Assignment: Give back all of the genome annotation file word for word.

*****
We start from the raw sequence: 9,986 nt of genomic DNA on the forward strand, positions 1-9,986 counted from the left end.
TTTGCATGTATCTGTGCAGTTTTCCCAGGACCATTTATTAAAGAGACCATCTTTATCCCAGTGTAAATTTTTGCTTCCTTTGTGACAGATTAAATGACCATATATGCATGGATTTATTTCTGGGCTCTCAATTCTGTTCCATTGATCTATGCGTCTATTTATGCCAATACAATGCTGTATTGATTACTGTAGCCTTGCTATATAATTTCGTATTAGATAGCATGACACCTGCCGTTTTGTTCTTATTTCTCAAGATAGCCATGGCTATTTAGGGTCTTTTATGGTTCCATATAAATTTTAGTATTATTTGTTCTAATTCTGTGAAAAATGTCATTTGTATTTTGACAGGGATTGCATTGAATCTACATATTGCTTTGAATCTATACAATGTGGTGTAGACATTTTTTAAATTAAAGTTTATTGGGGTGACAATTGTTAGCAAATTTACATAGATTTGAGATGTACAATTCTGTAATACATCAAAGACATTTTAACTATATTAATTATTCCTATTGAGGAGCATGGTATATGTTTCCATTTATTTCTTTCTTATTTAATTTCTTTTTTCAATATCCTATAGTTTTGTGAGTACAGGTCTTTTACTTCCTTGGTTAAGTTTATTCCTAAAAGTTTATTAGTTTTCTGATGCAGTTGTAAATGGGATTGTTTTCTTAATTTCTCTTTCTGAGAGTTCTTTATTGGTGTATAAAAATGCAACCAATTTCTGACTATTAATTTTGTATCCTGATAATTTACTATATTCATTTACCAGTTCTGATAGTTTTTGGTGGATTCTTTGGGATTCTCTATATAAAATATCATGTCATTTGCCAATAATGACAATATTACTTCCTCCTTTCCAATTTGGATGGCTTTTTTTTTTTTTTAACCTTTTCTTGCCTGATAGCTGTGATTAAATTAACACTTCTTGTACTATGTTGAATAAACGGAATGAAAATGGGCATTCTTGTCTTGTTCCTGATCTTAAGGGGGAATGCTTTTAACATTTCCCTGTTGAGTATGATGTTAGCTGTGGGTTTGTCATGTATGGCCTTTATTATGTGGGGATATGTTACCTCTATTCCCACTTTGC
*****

We start from the raw sequence: 9,986 nt of genomic DNA on the forward strand, positions 1-9,986 counted from the left end.
TTTGCATGTATCTGTGCAGTTTTCCCAGGACCATTTATTAAAGAGACCATCTTTATCCCAGTGTAAATTTTTGCTTCCTTTGTGACAGATTAAATGACCATATATGCATGGATTTATTTCTGGGCTCTCAATTCTGTTCCATTGATCTATGCGTCTATTTATGCCAATACAATGCTGTATTGATTACTGTAGCCTTGCTATATAATTTCGTATTAGATAGCATGACACCTGCCGTTTTGTTCTTATTTCTCAAGATAGCCATGGCTATTTAGGGTCTTTTATGGTTCCATATAAATTTTAGTATTATTTGTTCTAATTCTGTGAAAAATGTCATTTGTATTTTGACAGGGATTGCATTGAATCTACATATTGCTTTGAATCTATACAATGTGGTGTAGACATTTTTTAAATTAAAGTTTATTGGGGTGACAATTGTTAGCAAATTTACATAGATTTGAGATGTACAATTCTGTAATACATCAAAGACATTTTAACTATATTAATTATTCCTATTGAGGAGCATGGTATATGTTTCCATTTATTTCTTTCTTATTTAATTTCTTTTTTCAATATCCTATAGTTTTGTGAGTACAGGTCTTTTACTTCCTTGGTTAAGTTTATTCCTAAAAGTTTATTAGTTTTCTGATGCAGTTGTAAATGGGATTGTTTTCTTAATTTCTCTTTCTGAGAGTTCTTTATTGGTGTATAAAAATGCAACCAATTTCTGACTATTAATTTTGTATCCTGATAATTTACTATATTCATTTACCAGTTCTGATAGTTTTTGGTGGATTCTTTGGGATTCTCTATATAAAATATCATGTCATTTGCCAATAATGACAATATTACTTCCTCCTTTCCAATTTGGATGGCTTTTTTTTTTTTTTAACCTTTTCTTGCCTGATAGCTGTGATTAAATTAACACTTCTTGTACTATGTTGAATAAACGGAATGAAAATGGGCATTCTTGTCTTGTTCCTGATCTTAAGGGGGAATGCTTTTAACATTTCCCTGTTGAGTATGATGTTAGCTGTGGGTTTGTCATGTATGGCCTTTATTATGTGGGGATATGTTACCTCTATTCCCACTTTGC